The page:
Tag Archives: Ads

Once Again, “Old Media” Gets Web Advertising Wrong…

The Online Publishers Association is calling for new, more intrusive ad formats to combat banner-blindness.

A large-scale intrusive format is absolutely necessary in today’s market,” said Adam Kleinberg, chief executive of Traction, a San Francisco ad agency. “With the economy and the move to digital, the marketers are demanding a return on investment in every campaign.”

The association, which includes big names such as CNN, CBS Interactive, IDG, Condé Nast, New York Times, and NBC Universal, cites the impending death of their old media as a need to find a way to better monetize their content on the web.

The first of the formats being proposed is “Fixed Panel,” with recommended dimensions of 336×860 pixels. It will look “naturally embedded into the page layout” and remain visible as you scroll, plastered to the side of the page. The second is “XXL Box,” recommended to be sized 468 pixels wide by 648 high. It is to have “page-turn functionality” and the ability to show video. The third is known as “Pushdown,” with a starting display size of 970×418, “which opens to display the advertisement and then rolls up to the top of the page.”

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BuySellAds WordPress Plugin

I’ve previously talked about the distinguished BuySellAds banner marketplace. The network makes it much easier to sell ad space on your website, and has proven to be an excellent alternative to directly making deals with advertisers.

Thaya Kareeson of Omninoggin.com has put together a great WordPress plugin to make it easier to add the BSA ad code to your site. (As if pasting a bit of JavaScript wasn’t easy enough.)

The Buy Sell Ads WordPress Plugin, once installed, allows you to insert an ad zone into your sidebar simply by dropping a widget in. For ads elsewhere, or if you don’t have a widgetized theme, you can use a template tag instead.

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AdSense Does Expandable Ads

Google is experimenting with a new ad format that is being run on select publishers’ sites in North America and Europe. The ever-annoying expanding ads. However, it seems that they may have gotten them right, unlike other networks.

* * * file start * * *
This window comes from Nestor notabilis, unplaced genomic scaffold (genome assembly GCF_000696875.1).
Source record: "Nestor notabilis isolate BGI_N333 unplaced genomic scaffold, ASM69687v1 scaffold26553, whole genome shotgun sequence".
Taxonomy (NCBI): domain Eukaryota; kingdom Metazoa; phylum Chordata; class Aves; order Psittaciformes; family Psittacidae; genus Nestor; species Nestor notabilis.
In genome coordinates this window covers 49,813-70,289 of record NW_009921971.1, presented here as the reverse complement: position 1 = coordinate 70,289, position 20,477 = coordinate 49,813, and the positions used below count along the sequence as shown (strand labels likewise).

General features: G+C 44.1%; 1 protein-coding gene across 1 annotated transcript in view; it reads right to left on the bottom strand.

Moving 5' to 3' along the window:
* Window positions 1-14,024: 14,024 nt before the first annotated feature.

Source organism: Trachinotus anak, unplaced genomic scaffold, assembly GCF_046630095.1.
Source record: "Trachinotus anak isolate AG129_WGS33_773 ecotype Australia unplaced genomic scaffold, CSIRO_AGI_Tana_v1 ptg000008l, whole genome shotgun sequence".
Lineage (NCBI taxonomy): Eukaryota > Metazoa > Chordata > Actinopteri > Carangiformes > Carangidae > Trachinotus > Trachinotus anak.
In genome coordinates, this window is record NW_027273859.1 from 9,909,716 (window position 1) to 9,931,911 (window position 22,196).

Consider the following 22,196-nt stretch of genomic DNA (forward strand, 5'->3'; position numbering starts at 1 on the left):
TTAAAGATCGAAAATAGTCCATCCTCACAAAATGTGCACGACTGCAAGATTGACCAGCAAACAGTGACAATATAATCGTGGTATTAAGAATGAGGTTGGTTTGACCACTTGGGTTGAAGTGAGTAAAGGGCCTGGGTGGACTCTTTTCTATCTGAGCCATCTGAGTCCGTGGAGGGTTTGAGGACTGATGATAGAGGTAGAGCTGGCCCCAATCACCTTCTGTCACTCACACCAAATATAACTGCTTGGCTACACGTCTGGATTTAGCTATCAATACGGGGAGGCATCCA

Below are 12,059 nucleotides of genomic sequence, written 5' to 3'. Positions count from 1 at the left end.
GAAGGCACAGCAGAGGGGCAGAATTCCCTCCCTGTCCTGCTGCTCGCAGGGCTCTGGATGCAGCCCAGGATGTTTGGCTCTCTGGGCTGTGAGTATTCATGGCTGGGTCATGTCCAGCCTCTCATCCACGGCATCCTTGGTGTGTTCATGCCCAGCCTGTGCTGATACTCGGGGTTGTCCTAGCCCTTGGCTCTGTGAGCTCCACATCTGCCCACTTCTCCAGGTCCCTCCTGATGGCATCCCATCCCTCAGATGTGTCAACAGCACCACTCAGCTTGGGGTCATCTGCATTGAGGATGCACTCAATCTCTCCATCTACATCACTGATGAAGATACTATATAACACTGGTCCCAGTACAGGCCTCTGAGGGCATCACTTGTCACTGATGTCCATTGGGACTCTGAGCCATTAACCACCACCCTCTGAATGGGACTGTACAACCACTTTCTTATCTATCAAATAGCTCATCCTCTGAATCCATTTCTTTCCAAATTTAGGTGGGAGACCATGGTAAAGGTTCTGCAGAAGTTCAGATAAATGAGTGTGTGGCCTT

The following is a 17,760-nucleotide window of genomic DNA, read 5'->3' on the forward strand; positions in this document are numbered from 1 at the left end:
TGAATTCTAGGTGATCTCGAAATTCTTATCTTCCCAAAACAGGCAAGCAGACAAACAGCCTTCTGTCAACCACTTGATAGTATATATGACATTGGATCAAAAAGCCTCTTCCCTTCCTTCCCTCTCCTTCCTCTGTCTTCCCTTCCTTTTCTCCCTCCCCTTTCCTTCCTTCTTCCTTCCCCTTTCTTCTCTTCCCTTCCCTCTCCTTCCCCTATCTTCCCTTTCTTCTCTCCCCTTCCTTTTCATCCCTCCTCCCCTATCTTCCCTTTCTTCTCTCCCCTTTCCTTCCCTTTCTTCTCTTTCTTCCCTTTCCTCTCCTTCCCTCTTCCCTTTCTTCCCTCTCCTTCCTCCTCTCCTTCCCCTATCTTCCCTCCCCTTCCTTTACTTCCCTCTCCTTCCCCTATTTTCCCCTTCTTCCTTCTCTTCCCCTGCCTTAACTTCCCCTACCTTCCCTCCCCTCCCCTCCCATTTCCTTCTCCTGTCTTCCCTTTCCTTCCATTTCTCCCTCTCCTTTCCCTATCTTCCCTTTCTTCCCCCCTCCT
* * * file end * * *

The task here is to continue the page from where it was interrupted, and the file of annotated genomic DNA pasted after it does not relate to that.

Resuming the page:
We’re excited to introduce to you expandable ads, a new type of ad that can appear on your pages. Expandable ads are rich media ads that can expand beyond the original size of the ad unit, following a user-initiated action. This creates more real estate for the ad, allowing for more interaction from interested users. For instance, expandable ads may stream a movie trailer, show video game clips, or display various views of an item for sale.

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Monetize Your Blog Without Annoying People

Devlounge has a short article with the basics on how to monetize a blog without creating a horrifying mess and driving people away.

We’ve all seen it: websites and blogs that offer up great content suddenly becoming littered with ads. Sometimes it happens overnight- but more often than not, it starts slowly: an ad here, some Adsense there, another ad here, and so on- until the blog looks like it’s almost all ads, but you really can’t tell, since the ads look so much like the content. Sound familiar? When this happens, there’s just one thing I want to do: leave the site.

Now I’m not saying there’s anything wrong with monetizing your blog- not at all. Just that you can do it without necessarily uglifying your previously clean and beautiful site.

The tips that follow are pretty good, some of them are virtually common sense. Have a look at the article, especially if you’re new to the world of advertisements.

My advice is to use 125×125 ads, or something similar. Use Buy Sell Ads, or sell them yourself.

WP125 1.3.0 Released

The WordPress 125×125 ad management plugin has just got better, with yet another release. Version 1.3.0 fixes a few bugs, and adds some useful new features.

New features in 1.3.0:

  • iCalendar subscription – Want to keep tabs on ad expirations better? Subscribe to them through Google Calendar, iCal, Outlook, or any other major calendaring application.
  • Localization support – Now you can have WP125 in French or Spanish, should you have your WordPress installation set to display one of the two languages. (I am responsible for the Spanish translation, so feel free to criticize my most likely poor grammar…) If you wish to help translate WP125 into a language that you know well, the .POT files are in the /translations directory.
  • Dashboard widget – A WP 2.7-compatible Dashboard widget is now supported. It shows a table of the current active ads. You can hide/show it like any other Dashboard widget.

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Buying Advertising For Your Blog

One way to give your site a boost is to advertise. Chances are, you probably already know of some options to do so, but are they good ones? If you’re on a budget, what are the best places to advertise?

Personally, I don’t think globally buying AdSense PPC ads is the way to start. You want to target your ads a bit better than that. I have a few suggestions to try if you want to get the most for your investment.

Search Ads

Want to get a leg-up over your competitors? Try advertising in Google results.

Google Sponsored Link